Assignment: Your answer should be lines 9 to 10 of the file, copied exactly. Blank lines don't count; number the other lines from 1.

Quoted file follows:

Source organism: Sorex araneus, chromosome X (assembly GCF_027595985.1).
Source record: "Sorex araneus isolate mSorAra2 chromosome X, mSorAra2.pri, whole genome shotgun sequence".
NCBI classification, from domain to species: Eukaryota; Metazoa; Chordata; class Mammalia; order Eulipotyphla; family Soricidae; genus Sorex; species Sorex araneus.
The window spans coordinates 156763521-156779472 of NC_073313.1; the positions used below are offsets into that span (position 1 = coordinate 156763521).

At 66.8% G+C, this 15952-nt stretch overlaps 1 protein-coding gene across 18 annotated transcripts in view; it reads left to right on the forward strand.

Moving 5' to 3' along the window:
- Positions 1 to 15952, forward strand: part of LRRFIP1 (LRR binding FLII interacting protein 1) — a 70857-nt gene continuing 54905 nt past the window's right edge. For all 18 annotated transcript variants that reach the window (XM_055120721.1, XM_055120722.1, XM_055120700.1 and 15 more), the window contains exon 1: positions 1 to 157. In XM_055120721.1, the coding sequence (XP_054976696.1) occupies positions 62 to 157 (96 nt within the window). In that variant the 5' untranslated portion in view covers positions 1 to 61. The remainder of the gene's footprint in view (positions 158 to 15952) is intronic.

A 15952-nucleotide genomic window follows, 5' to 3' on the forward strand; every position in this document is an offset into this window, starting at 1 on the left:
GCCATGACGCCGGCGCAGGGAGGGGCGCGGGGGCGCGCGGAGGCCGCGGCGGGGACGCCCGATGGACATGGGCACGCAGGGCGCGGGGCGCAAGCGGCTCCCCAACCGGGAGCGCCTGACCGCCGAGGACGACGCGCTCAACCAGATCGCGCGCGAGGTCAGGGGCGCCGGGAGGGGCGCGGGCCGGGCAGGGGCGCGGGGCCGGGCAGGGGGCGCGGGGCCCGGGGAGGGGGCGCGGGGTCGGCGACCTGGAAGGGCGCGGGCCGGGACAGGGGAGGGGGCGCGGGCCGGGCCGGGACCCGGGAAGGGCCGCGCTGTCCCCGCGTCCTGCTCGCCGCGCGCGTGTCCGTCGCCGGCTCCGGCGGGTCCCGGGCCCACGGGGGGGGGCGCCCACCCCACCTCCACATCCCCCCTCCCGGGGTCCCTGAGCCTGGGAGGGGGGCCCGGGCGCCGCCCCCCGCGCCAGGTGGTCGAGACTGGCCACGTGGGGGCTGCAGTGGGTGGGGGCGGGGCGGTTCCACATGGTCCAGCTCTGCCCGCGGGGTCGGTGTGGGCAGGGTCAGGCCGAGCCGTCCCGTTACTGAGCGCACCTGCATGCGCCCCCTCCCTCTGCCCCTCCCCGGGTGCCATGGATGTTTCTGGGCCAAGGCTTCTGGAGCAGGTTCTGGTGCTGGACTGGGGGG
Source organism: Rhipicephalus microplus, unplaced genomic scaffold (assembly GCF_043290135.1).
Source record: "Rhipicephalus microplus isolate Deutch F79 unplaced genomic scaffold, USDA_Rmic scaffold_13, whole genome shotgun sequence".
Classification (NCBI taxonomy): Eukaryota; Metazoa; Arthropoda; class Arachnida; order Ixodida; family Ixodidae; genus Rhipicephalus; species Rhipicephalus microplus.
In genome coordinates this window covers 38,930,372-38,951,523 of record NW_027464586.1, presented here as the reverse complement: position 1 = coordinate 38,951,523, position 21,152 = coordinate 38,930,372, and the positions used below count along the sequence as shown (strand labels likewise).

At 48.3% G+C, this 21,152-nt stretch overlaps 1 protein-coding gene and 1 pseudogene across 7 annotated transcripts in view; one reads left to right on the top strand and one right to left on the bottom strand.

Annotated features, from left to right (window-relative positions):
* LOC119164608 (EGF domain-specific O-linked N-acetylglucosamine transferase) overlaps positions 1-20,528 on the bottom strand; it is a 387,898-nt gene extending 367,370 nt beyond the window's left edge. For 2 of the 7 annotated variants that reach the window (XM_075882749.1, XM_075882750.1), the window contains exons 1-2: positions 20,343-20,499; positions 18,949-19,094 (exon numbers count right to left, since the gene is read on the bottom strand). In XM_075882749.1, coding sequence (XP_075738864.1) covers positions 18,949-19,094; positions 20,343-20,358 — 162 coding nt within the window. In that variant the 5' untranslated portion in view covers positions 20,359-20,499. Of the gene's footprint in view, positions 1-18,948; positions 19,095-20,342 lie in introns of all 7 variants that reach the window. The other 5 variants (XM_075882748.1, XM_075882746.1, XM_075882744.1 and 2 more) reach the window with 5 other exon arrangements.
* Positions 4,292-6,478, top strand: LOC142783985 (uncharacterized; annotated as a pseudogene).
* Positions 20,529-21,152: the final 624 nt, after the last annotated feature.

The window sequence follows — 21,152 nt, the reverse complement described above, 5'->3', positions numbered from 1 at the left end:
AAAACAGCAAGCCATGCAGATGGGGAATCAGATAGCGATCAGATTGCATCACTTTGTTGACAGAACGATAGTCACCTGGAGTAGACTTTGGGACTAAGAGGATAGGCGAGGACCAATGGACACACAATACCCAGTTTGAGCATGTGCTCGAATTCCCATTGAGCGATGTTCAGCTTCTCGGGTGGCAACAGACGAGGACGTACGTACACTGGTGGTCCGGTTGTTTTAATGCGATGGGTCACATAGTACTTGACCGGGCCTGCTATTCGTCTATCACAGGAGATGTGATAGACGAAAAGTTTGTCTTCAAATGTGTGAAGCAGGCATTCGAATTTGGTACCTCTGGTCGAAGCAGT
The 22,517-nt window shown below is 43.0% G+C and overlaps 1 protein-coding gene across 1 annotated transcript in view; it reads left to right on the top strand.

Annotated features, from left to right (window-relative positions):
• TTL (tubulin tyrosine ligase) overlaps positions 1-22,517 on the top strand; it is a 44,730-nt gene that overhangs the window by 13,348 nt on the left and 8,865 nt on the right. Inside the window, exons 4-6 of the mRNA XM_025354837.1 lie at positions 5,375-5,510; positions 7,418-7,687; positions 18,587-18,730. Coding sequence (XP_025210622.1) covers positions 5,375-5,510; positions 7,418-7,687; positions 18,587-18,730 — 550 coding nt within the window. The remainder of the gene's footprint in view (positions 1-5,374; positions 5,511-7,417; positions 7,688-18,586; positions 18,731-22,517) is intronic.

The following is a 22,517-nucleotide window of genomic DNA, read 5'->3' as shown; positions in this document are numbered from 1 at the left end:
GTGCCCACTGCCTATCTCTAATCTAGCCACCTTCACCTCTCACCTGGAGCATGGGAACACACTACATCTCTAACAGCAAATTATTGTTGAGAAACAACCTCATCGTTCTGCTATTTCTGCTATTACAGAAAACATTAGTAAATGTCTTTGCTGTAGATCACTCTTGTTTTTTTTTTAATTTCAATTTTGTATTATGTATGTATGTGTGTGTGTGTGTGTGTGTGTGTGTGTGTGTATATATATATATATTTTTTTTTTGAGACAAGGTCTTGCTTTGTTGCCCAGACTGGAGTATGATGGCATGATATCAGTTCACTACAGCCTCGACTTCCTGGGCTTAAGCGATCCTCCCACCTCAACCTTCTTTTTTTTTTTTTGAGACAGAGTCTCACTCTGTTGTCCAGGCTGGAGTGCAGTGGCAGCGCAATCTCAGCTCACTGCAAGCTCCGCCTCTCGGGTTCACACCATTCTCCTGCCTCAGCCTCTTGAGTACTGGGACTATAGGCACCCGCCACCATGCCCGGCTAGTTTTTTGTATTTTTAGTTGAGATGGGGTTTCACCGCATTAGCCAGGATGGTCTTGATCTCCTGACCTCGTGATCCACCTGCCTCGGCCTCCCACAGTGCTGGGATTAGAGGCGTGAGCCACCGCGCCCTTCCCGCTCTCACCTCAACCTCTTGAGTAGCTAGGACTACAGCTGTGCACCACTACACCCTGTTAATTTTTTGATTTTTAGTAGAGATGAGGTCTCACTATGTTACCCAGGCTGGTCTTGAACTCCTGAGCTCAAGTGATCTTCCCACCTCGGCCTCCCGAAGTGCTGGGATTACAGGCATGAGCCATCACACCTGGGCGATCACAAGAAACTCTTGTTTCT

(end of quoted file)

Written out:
GCCATGACGCCGGCGCAGGGAGGGGCGCGGGGGCGCGCGGAGGCCGCGGCGGGGACGCCCGATGGACATGGGCACGCAGGGCGCGGGGCGCAAGCGGCTCCCCAACCGGGAGCGCCTGACCGCCGAGGACGACGCGCTCAACCAGATCGCGCGCGAGGTCAGGGGCGCCGGGAGGGGCGCGGGCCGGGCAGGGGCGCGGGGCCGGGCAGGGGGCGCGGGGCCCGGGGAGGGGGCGCGGGGTCGGCGACCTGGAAGGGCGCGGGCCGGGACAGGGGAGGGGGCGCGGGCCGGGCCGGGACCCGGGAAGGGCCGCGCTGTCCCCGCGTCCTGCTCGCCGCGCGCGTGTCCGTCGCCGGCTCCGGCGGGTCCCGGGCCCACGGGGGGGGGCGCCCACCCCACCTCCACATCCCCCCTCCCGGGGTCCCTGAGCCTGGGAGGGGGGCCCGGGCGCCGCCCCCCGCGCCAGGTGGTCGAGACTGGCCACGTGGGGGCTGCAGTGGGTGGGGGCGGGGCGGTTCCACATGGTCCAGCTCTGCCCGCGGGGTCGGTGTGGGCAGGGTCAGGCCGAGCCGTCCCGTTACTGAGCGCACCTGCATGCGCCCCCTCCCTCTGCCCCTCCCCGGGTGCCATGGATGTTTCTGGGCCAAGGCTTCTGGAGCAGGTTCTGGTGCTGGACTGGGGGG
Source organism: Rhipicephalus microplus, unplaced genomic scaffold (assembly GCF_043290135.1).